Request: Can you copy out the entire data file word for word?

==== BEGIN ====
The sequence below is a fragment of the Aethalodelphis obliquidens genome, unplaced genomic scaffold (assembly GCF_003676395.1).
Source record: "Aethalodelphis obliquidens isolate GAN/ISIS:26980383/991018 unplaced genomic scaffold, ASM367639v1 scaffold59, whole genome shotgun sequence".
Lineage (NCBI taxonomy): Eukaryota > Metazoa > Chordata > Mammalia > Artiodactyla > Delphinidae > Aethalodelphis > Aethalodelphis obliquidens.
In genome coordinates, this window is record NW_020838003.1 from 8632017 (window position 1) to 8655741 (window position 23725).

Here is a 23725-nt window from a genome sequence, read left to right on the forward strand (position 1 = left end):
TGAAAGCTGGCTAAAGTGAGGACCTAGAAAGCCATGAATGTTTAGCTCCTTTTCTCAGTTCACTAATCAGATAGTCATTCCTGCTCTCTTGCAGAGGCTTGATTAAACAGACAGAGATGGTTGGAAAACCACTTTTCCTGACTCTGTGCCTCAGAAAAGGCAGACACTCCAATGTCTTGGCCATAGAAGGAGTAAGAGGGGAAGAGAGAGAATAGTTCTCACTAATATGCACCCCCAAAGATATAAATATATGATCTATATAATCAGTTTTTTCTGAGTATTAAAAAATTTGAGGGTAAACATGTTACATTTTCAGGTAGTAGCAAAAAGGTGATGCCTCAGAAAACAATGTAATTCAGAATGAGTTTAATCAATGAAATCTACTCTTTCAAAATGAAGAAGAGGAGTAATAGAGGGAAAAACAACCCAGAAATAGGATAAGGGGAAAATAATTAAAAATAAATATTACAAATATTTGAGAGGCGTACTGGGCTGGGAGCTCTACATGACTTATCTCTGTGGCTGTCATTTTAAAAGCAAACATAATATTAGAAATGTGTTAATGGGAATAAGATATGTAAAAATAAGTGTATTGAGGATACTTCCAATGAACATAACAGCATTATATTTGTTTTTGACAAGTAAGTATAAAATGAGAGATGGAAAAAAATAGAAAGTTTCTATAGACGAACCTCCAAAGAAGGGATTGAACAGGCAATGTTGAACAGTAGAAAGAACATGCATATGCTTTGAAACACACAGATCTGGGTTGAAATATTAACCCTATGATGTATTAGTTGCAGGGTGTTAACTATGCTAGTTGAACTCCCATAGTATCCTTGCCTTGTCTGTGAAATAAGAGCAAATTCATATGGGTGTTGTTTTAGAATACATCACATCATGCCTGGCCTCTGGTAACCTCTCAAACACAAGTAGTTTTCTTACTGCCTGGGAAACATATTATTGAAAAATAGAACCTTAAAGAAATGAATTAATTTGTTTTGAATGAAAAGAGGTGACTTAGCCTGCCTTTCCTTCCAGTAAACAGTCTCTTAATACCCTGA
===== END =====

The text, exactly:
The sequence below is a fragment of the Aethalodelphis obliquidens genome, unplaced genomic scaffold (assembly GCF_003676395.1).
Source record: "Aethalodelphis obliquidens isolate GAN/ISIS:26980383/991018 unplaced genomic scaffold, ASM367639v1 scaffold59, whole genome shotgun sequence".
Lineage (NCBI taxonomy): Eukaryota > Metazoa > Chordata > Mammalia > Artiodactyla > Delphinidae > Aethalodelphis > Aethalodelphis obliquidens.
In genome coordinates, this window is record NW_020838003.1 from 8632017 (window position 1) to 8655741 (window position 23725).

Here is a 23725-nt window from a genome sequence, read left to right on the forward strand (position 1 = left end):
TGAAAGCTGGCTAAAGTGAGGACCTAGAAAGCCATGAATGTTTAGCTCCTTTTCTCAGTTCACTAATCAGATAGTCATTCCTGCTCTCTTGCAGAGGCTTGATTAAACAGACAGAGATGGTTGGAAAACCACTTTTCCTGACTCTGTGCCTCAGAAAAGGCAGACACTCCAATGTCTTGGCCATAGAAGGAGTAAGAGGGGAAGAGAGAGAATAGTTCTCACTAATATGCACCCCCAAAGATATAAATATATGATCTATATAATCAGTTTTTTCTGAGTATTAAAAAATTTGAGGGTAAACATGTTACATTTTCAGGTAGTAGCAAAAAGGTGATGCCTCAGAAAACAATGTAATTCAGAATGAGTTTAATCAATGAAATCTACTCTTTCAAAATGAAGAAGAGGAGTAATAGAGGGAAAAACAACCCAGAAATAGGATAAGGGGAAAATAATTAAAAATAAATATTACAAATATTTGAGAGGCGTACTGGGCTGGGAGCTCTACATGACTTATCTCTGTGGCTGTCATTTTAAAAGCAAACATAATATTAGAAATGTGTTAATGGGAATAAGATATGTAAAAATAAGTGTATTGAGGATACTTCCAATGAACATAACAGCATTATATTTGTTTTTGACAAGTAAGTATAAAATGAGAGATGGAAAAAAATAGAAAGTTTCTATAGACGAACCTCCAAAGAAGGGATTGAACAGGCAATGTTGAACAGTAGAAAGAACATGCATATGCTTTGAAACACACAGATCTGGGTTGAAATATTAACCCTATGATGTATTAGTTGCAGGGTGTTAACTATGCTAGTTGAACTCCCATAGTATCCTTGCCTTGTCTGTGAAATAAGAGCAAATTCATATGGGTGTTGTTTTAGAATACATCACATCATGCCTGGCCTCTGGTAACCTCTCAAACACAAGTAGTTTTCTTACTGCCTGGGAAACATATTATTGAAAAATAGAACCTTAAAGAAATGAATTAATTTGTTTTGAATGAAAAGAGGTGACTTAGCCTGCCTTTCCTTCCAGTAAACAGTCTCTTAATACCCTGA